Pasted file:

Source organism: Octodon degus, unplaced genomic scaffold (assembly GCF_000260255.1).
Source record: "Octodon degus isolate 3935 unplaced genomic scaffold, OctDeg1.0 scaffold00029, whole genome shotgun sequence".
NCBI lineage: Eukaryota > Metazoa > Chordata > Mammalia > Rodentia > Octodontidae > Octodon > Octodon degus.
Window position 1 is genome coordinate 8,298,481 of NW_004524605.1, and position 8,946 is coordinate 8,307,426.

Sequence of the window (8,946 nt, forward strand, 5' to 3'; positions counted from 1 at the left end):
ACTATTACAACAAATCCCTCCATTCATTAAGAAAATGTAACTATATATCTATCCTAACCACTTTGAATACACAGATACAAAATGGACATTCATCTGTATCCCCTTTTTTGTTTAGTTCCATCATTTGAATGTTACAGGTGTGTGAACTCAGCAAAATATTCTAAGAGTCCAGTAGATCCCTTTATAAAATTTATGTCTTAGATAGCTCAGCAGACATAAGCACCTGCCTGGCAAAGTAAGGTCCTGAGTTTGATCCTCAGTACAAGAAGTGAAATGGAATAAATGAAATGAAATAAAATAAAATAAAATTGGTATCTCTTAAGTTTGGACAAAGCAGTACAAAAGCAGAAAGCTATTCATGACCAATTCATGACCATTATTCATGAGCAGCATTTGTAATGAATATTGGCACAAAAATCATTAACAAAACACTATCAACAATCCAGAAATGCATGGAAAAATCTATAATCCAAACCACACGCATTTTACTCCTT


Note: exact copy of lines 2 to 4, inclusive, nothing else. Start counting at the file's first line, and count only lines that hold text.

Source record: "Octodon degus isolate 3935 unplaced genomic scaffold, OctDeg1.0 scaffold00029, whole genome shotgun sequence".
NCBI lineage: Eukaryota > Metazoa > Chordata > Mammalia > Rodentia > Octodontidae > Octodon > Octodon degus.
Window position 1 is genome coordinate 8,298,481 of NW_004524605.1, and position 8,946 is coordinate 8,307,426.